24 feb. 2011

The Kayan Lahwi of Burma

Name: Kayan Lahwi
Living Area: Burma and Thailand
Population: 130,000
Language: Kayan
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The Kayan Lahwi (Padaung or Long Necked Karen) are a subgroup of the Kayan, a mix of Lawi tribe, Kayan tribe and several other tribes from a Tibeto-Burman ethnic minority of Burma (Myanmar).
The Kayan consists of the following groups: Kayan Lahwi (also called Padaung), Kayan Ka Khaung (Gekho), Kayan Lahta, Kayan Ka Ngan. Kayan Gebar, Kayan Kakhi and, sometimes, Kayaw.
Padaung (Yan Pa Doung) is a Shan term for the Kayan Lahwi.
In the late 1980s and early 1990s due to conflict with the military regime in Burma, many Kayan tribes fled to the Thai border area, where they live with an uncertain legal status, and villages displaying Padaung women with brass neck coils for tourist dollars appeared.
A 2004 estimate puts the population at approximately 130,000.
The Kayans’ traditional religion is called Kan Khwan, and has been practiced since the people migrated from Mongolia during the Bronze Age. It includes the belief that the Kayan people are the result of a union between a female dragon and a male human/angel hybrid.
The major religious festival is the 3-day Kay Htein Bo festival, which commemorates the belief that the creator god gave form to the world by planting a small post in the ground. During this festival, held in late March or early April, a Kay Htoe Boe pole is erected and participants dance around the pole. This festival is held to venerate the eternal god and creator messengers, to give thanks for blessings during the year, to appeal for forgiveness, and pray for rain. It is also an opportunity for Kayan from different villages to come together to maintain the solidarity of the tribe.
The Kayan have a strong belief in augury and nothing is done without reference to some form of divination, including breaking thatch grass, but most importantly consulting the chicken bones.
In present times the annual Kay Htein Bo festival is always accompanied by a reading of the chicken bones to predict the year ahead. Fowl bone prognostication can be witnessed in the Kayan villages in Thailand’s Mae Hong Son province during the annual festival and during “Cleansing Ceremonies” which are held when a family has encountered ill fortune. Dreams are also used to make predictions.

Well-known by: their women's elongated necks
Women of the various Kayan tribes identify themselves by their different form of dress. The Kayan Lahwi tribe are the most renowned as they wear ornaments known as neck rings, brass coils that are placed around the neck. The women wearing these coils are known as giraffe women to tourists. These coils are first applied to young girls when they are around five years old.
Each coil is replaced with longer coil, as the weight of the brass pushes the collar bone down and compresses the rib cage. Contrary to popular belief, the neck is not actually lengthened; the illusion of a stretched neck is created by the deformation of the clavicle. Many ideas regarding why the coils are worn have been suggested, often formed by visiting anthropologists, who have hypothesized that the rings protected women from becoming slaves by making them less attractive to other tribes. Contrastingly it has been theorised that the coils originate from the desire to look more attractive by exaggerating sexual dimorphism, as women have more slender necks than men. It has also been suggested that the coils give the women resemblance to a dragon, an important figure in Kayan folklore. The coils might be meant to protect from tiger bites, perhaps literally, but probably symbolically.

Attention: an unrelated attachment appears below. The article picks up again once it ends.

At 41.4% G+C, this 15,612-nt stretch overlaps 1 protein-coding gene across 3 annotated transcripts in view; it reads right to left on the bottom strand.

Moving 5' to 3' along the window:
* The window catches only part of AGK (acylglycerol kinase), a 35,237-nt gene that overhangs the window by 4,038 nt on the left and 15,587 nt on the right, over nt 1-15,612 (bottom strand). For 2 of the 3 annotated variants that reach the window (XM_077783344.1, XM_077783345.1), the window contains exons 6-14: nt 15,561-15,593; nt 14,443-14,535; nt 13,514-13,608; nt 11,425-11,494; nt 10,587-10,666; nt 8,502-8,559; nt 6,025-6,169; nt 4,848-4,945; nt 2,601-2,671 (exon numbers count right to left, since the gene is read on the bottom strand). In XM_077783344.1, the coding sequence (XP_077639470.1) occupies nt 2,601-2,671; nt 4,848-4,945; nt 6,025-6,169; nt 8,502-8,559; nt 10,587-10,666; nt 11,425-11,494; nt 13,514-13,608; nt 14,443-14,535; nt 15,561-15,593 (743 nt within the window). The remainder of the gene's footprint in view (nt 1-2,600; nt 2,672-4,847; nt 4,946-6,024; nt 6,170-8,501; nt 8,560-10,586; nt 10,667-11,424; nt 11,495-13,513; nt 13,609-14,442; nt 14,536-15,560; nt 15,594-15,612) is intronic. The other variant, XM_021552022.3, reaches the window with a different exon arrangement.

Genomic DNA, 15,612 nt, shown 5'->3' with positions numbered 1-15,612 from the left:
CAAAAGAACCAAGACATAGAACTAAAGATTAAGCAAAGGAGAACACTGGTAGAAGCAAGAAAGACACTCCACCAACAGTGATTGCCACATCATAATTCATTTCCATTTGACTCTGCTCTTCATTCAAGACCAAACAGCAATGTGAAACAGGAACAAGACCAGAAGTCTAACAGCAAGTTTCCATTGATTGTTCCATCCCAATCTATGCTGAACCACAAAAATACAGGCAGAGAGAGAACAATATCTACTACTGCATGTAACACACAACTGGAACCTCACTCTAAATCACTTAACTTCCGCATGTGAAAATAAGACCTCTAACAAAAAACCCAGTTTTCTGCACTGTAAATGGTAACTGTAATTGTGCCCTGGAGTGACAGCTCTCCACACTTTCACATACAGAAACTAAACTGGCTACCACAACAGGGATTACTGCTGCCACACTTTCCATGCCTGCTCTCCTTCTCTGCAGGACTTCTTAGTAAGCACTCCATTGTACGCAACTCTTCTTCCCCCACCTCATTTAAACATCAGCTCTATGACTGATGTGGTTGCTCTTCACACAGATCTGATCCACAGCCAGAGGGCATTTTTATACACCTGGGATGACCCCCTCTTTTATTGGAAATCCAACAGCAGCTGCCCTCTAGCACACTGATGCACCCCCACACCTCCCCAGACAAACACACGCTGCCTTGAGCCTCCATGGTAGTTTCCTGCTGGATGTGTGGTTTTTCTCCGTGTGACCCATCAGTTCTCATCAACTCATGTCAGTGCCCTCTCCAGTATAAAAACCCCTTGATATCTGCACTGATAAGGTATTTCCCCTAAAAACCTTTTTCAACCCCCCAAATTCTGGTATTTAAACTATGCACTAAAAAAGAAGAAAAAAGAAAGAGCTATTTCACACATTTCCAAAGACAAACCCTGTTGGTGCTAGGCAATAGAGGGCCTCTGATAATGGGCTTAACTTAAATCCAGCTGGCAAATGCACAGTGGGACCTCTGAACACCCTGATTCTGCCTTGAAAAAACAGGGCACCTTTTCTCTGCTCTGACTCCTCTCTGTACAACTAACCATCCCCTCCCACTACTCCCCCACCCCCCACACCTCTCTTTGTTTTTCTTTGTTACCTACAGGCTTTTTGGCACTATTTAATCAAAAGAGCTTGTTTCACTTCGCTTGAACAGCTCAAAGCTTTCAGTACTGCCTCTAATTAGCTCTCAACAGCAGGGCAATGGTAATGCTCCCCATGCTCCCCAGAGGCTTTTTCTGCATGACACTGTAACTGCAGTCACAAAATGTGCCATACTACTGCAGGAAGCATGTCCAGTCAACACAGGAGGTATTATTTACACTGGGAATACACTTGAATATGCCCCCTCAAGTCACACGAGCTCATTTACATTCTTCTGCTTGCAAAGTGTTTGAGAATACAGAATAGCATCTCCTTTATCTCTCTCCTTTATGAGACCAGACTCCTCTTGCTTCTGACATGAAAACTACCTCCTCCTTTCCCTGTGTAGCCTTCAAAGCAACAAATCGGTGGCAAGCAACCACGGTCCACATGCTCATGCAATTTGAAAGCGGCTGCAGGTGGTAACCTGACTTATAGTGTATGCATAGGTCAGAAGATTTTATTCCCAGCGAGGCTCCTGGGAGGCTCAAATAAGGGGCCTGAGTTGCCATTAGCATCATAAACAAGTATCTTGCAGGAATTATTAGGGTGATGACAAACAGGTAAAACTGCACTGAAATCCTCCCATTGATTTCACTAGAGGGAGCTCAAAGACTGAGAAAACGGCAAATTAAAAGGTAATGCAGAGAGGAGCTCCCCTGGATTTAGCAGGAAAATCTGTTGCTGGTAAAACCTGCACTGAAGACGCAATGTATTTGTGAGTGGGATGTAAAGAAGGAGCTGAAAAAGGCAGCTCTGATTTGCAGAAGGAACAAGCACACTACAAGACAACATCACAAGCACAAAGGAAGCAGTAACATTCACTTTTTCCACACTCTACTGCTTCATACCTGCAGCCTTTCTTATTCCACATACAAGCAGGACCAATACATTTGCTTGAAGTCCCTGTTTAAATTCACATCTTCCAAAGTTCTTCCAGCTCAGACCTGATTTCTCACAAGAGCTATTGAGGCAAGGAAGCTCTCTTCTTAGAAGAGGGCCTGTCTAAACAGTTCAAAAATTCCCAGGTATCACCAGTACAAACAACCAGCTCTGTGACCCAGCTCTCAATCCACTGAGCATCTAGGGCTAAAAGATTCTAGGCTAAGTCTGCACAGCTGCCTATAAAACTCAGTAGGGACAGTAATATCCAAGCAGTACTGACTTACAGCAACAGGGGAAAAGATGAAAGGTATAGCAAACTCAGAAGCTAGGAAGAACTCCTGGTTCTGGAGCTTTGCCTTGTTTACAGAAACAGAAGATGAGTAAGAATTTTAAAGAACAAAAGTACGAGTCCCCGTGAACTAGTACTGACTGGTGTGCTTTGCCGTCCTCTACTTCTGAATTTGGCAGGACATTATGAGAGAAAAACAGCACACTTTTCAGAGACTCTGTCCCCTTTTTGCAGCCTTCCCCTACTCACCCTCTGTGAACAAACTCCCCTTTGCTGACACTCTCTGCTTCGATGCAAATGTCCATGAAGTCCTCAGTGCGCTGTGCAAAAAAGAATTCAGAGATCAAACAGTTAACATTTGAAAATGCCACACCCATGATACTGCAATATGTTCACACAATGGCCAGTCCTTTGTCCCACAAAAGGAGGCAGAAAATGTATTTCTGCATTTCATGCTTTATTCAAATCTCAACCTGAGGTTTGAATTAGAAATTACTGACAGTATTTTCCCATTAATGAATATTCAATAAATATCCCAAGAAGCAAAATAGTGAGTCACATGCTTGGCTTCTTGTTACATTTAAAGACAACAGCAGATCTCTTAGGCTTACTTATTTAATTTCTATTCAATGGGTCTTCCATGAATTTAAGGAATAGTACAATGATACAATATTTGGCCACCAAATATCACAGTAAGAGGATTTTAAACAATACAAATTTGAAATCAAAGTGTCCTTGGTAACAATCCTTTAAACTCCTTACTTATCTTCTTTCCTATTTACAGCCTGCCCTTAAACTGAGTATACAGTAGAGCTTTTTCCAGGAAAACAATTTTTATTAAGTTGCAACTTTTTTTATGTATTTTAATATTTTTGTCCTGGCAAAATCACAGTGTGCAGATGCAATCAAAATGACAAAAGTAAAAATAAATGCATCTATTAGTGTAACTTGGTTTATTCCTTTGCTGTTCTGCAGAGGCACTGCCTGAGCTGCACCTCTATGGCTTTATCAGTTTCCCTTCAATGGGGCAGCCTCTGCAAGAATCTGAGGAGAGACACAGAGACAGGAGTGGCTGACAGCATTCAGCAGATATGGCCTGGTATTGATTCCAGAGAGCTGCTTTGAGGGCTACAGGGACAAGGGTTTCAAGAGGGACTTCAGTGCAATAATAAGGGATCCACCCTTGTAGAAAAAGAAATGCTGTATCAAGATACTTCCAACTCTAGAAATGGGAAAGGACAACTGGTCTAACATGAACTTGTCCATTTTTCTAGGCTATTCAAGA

Kayan women, when asked, acknowledge these ideas, but often say that their purpose for wearing the rings is cultural identity (one associated with beauty). The rings, once on, are seldom removed, as the coiling and uncoiling is a somewhat lengthy procedure. They are usually only removed to be replaced by a new or longer set of coils. The women do not suffocate if the rings are removed, though the muscles covered by them are weakened.
Many women have removed the rings for medical examinations. Most women prefer to wear the rings once their necks are elongated, as their necks and collar bones are often bruised and discolored from being hidden behind brass for so long. Additionally, the collar feels like an integral part of the body after ten or more years of continuous wear.
In 2006, some of the younger women in Mae Hong Son started to remove their rings either to give them the opportunity to continue their education, or in protest against the exploitation of their culture and the restrictions that came with it. In late 2008, most of the young women who entered the refugee camp removed their rings. One woman who wore the rings for over 40 years also removed her rings. The women report temporary discomfort which faded after three days. The discoloration is more persistent.
The government of Burma began discouraging this tradition as it struggled to appear more modern to the developed world. Consequently, many women in Burma began breaking the tradition, though a few older women still wear them and in remote villages some of the younger girls are carrying on the tradition. In Thailand, the practice has gained popularity in recent years because it draws tourists who bring business to the tribe and to the local businessmen who run the villages and collect an entry fee.

© Text and image: Wikipedia 

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